Last week I invited you to take the Savings Pledge with me, and to be honest I am kind of stunned by how few of you responded. I mean, I assume you’re here because you like saving money, so it occurs to me that the problem may not be the pledge, but what you might think it obligates you to do.
To recap: I asked that those of you who are fans of Want Not on Facebook consider going there and signing the Savings Pledge as part of Savings.com’s effort to save America a billion dollars. The idea is that you proclaim an amount of money you want to save each week, for whatever purpose you like. In return, I offered that those of you who sign up and leave a comment saying you did on this post would be counted up, and for every reader who commits until the end of July, I’ll be setting aside a penny for my local food bank every time I spend money online for the rest of the year.
If 100 of you sign up, that’s a buck every time I shop online. 1,000 of you, and it’s $10 every time I shop online.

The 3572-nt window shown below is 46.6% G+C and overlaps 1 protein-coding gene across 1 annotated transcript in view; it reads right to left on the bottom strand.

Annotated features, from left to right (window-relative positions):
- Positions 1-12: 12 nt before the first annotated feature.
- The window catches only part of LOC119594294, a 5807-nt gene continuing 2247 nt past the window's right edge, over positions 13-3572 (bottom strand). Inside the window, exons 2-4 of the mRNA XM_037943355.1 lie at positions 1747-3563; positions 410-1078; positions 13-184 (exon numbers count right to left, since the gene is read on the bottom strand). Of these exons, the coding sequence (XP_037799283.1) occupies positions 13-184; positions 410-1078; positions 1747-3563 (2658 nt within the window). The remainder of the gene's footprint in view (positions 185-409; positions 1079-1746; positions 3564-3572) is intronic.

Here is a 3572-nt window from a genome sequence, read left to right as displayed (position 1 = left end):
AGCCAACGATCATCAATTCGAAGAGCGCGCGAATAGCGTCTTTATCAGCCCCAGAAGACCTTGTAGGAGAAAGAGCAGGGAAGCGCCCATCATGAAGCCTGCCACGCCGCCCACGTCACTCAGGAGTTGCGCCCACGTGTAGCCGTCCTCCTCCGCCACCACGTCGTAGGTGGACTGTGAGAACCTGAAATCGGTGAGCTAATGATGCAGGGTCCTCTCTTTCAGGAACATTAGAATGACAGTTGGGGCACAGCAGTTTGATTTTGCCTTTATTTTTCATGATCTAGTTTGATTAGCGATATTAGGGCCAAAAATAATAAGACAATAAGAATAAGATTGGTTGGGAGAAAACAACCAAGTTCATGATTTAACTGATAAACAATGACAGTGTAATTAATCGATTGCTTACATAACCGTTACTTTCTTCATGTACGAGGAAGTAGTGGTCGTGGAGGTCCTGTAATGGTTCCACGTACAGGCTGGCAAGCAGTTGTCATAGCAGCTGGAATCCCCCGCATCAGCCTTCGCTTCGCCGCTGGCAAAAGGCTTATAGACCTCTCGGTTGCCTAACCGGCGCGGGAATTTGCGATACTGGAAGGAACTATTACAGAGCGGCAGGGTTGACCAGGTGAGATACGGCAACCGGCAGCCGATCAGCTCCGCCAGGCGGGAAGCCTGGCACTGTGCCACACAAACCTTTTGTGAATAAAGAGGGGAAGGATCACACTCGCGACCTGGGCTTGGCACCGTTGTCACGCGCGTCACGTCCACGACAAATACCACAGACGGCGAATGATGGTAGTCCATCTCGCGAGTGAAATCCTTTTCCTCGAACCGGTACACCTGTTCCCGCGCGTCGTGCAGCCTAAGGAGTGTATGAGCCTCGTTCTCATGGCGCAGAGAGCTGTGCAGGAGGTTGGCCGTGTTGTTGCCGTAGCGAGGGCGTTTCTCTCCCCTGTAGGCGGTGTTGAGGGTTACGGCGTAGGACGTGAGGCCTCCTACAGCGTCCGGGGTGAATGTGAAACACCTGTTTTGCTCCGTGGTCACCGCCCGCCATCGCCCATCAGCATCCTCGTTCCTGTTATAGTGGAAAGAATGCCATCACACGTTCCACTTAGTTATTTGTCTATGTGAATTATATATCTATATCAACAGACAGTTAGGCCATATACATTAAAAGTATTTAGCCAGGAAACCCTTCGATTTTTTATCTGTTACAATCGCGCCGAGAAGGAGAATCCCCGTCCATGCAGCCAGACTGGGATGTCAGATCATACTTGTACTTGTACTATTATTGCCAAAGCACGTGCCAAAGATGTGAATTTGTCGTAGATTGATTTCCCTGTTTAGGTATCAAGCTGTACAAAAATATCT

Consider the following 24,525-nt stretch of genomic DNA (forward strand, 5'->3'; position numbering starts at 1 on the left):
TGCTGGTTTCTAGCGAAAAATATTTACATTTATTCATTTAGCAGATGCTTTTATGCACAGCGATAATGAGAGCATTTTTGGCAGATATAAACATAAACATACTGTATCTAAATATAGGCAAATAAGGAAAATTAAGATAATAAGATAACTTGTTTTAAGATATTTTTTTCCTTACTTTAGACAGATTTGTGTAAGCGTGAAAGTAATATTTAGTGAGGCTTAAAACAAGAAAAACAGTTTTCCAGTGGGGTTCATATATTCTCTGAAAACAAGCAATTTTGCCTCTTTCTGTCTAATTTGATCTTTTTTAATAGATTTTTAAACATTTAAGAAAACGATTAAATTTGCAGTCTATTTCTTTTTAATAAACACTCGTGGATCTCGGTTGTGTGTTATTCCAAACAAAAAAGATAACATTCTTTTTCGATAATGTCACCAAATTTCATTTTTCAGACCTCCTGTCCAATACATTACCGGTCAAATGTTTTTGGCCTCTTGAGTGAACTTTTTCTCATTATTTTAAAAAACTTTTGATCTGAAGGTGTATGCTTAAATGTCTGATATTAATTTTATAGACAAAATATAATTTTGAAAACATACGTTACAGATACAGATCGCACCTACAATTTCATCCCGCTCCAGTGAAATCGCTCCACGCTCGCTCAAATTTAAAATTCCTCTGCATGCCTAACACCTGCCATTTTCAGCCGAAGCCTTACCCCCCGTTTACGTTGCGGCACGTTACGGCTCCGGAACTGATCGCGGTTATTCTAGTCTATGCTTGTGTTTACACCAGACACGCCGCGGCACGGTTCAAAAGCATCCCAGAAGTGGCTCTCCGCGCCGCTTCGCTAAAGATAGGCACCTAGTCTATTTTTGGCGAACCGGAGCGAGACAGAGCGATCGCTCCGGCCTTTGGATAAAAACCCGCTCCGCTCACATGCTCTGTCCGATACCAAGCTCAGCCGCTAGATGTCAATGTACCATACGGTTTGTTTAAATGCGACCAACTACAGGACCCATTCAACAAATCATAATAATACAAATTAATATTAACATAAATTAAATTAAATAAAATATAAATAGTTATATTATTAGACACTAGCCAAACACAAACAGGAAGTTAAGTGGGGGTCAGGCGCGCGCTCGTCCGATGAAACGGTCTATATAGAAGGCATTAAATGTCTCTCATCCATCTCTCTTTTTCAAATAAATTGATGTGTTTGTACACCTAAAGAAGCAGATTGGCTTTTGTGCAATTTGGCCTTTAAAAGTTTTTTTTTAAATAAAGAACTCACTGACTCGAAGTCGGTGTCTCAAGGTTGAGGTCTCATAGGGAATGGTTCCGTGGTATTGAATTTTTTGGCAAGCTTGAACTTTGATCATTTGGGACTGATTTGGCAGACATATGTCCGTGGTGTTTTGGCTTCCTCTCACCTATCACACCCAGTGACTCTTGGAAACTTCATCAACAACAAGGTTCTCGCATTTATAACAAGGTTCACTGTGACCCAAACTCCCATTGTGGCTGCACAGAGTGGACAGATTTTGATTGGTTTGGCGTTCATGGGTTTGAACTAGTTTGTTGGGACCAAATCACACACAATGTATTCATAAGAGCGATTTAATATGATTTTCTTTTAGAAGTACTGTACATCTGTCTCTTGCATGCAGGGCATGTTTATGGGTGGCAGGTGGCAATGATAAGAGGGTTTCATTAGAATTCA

So here’s a little more information about the Savings Pledge, for those of you who are hesitant:
1) It doesn’t do that Facebook Connect thing where you have to authorize it to access your account.
2) In fact, it’s completely anonymous. Signing up gets you a couple of general demographic questions to answer, but no real identifying info is requested or recorded. I can’t even see who’s signed up.
3) There is no contract or obligation here; it’s just a declaration for you to make to help you in your own savings pursuits.
If you are not a Facebook user, I will accept a comment to the effect that you are personally pledging to commit to saving money, even though you can’t “sign up” via Facebook.
C’mon, folks. It’ll be fun; we’ll all be saving together. And the more you (sign up and) save, the more money I’ll be giving to charity. I hope you’ll consider it.